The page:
"You only defect if the expected utility of doing so outweighs the expected utility of the entire community to your future plans." These aren't the two options available, though: you'd take into account the risk of other people defecting and thus reducing the expected utility of the entire community by an appreciable amount. Your argument only works if you can trust everyone else not to defect, too - in a homogenous community of Briennes, for instance. In a heterogenous community, whatever spooky coordination your clones would use won't work, and cooperation is a much less desirable option.

Comment by glomerulus on Rationality Quotes November 2013 · 2013-11-11T13:27:54.091Z · LW · GW

True, the availability heuristic, which the quote condemns, often does give results that correspond to reality - otherwise it wouldn't be a very useful heuristic, now would it! But there's a big difference between a heuristic and a rational evaluation.

Optimally, the latter should screen out the former, and you'd think things along the lines of "this happened in the past and therefore things like it might happen in the future," or "this easily-imaginable failure mode actually seems quite possible."

"This is an easily-imaginable failure mode therefore this idea is bad," and its converse, are not as useful, unless you're dealing with an intelligent opponent under time constraints.

Comment by glomerulus on Rationality Quotes August 2013 · 2013-08-10T02:41:16.183Z · LW · GW

For most people, murder and children crying are a bad outcome for a plan, but if they're what the planner has selected as the intended outcome, the other probable outcomes are presumably worse. Theoretically, the plan could "fail" and end in an outcome with more utilons than murder and children crying, but those failures are obviously improbable: because if they weren't, then the planner would presumably have selected them as the desired plan outcome.

Comment by glomerulus on Harry Potter and the Methods of Rationality discussion thread, part 19, chapter 88-89 · 2013-07-01T02:28:30.456Z · LW · GW

This only qualifies as a sane response if one has no ethical qualms about the Imperius curse. Which is a bit of a problem, because most sane people wouldn't like the idea.

Putting aside the sketchiness of the idea itself, it's flawed. If any zombie high on the chain dies or makes their will-save, every zombie subservient to them is freed, and has knowledge of the Grand Imperius Effort. If, before the experience, they hadn't had strong feelings either way about nonconsensual use of mind-effecting spells, they certainly will afterwards; everyone post-zombie is likely to oppose the plan.

I suppose you could ameliorate the first bit of the first part of the practical problem by sequestering high-level zombies so they don't die, and the rest with sufficient use of propaganda. This assumes that this program is endorsed by a quite powerful organization.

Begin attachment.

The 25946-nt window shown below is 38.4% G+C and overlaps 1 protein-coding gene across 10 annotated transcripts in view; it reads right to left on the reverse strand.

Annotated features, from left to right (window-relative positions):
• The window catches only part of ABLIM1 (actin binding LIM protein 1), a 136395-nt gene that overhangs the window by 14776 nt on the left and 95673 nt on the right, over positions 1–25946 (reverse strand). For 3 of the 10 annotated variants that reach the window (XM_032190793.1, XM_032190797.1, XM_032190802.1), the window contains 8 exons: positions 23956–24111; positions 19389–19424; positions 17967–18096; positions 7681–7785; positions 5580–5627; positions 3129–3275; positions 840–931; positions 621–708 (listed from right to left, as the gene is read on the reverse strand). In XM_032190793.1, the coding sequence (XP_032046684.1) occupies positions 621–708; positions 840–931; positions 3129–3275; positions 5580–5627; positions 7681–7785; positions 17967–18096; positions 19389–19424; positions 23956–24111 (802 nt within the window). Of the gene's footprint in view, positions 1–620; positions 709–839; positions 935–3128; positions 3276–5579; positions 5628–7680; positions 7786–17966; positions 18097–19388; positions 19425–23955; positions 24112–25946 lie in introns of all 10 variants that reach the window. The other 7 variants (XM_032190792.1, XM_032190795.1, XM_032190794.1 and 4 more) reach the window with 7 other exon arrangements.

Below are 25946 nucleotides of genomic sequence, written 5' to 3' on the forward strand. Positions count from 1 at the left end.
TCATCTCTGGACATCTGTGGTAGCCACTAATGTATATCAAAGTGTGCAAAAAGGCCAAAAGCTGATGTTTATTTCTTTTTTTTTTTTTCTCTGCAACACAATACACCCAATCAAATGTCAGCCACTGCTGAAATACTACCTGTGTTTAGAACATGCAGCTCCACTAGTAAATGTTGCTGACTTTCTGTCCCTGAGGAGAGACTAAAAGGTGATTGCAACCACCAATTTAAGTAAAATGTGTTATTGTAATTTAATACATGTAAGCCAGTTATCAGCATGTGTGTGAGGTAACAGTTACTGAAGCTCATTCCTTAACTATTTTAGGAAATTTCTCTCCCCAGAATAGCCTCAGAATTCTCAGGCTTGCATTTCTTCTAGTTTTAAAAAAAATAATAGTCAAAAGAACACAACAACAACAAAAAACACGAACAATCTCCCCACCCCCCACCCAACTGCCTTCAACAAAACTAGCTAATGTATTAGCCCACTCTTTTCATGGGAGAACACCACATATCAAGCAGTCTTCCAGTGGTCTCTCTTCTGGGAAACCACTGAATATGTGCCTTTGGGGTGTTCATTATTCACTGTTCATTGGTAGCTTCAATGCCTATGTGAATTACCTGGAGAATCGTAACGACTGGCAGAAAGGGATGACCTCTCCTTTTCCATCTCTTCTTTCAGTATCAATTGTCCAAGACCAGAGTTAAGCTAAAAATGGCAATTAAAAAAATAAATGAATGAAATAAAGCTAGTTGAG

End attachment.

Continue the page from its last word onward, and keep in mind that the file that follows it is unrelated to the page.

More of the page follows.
If we assume control of a powerful organization, though, it'd be more effective, and slightly less hideously unethical, just to sterilize all magicians and eliminate the "devastating, distributed destructive powers of magic" in a generation or two. Or write an Interdict of MerLarks to encompass all non-healing spells.

Comment by glomerulus on How to Build a Community · 2013-05-16T21:13:05.288Z · LW · GW

Multiheaded, you're taking the disutility of each torture caused by Pinochet and using their sum to declare his actions as a net evil. OrphanWilde seems to acknowledge that his actions were terrible, but makes the statement that the frequency of tortures, each with more or less equal disutility (whatever massive quantity that may be), were overall reduced by his actions.

You, however, appear to be looking at his actions, declaring them evil, and citing Allende as evidence that Pinochet's ruthlessness was unnecessary. This could be the foundation of a good argument, perhaps, but it's not made clear and is instead obscured behind an appeal to emotions, declaring OrphanWilde evil for thinking rationally about events that you think are too repulsive for a rational framework.

Comment by glomerulus on LW Women- Minimizing the Inferential Distance · 2012-11-27T20:20:58.796Z · LW · GW

True. If the law took that into consideration, and precedent indicated that creatures that are most likely Evil are deserving of death unless evidence indicates that they are Neutral or Lawful or Good, then his actions would not have been justified. However, Larks indicated that that is not the case: goblins are considered innocent until proven guilty. Larks' character thus, refusing to be an accessory to illegal vigilante justice, attacked their party in self-defense on the goblins' behalf. In the long-term, successfully preventing the goblin's deaths would cause more legal violations, yes, but legally, they're not responsible for that. (I assumed the legal system is relatively similar to that of modern America, based on the "innocent until proven guilty" similarity and Conservation of Detail.)

Of course, if they assigned negative utility to all violations of law in proportion to severity and without respect for when they occur or who commits them, the best position would be as you described, and their actions were incorrect.

Comment by glomerulus on LW Women- Minimizing the Inferential Distance · 2012-11-27T16:01:41.875Z · LW · GW

Assuming: any given goblin is Evil with p=0.95

Assuming: 80% of Evil creatures are guilty of a hanging offense according to an authority

Assuming: 5 randomly-selected goblins in the group

The probability that all members of the group deserved death according to authority should be (0.95*0.8)^5 = 0.254.

Of course, that last assumption is a bit problematic: they're not randomly selected. Still, depending on the laws, they might still be legally entitled to a trial. Or perhaps the law doesn't consider being a member of an Evil race reasonable suspicion of crime, and they wouldn't even have been tried by Lawful Authorities.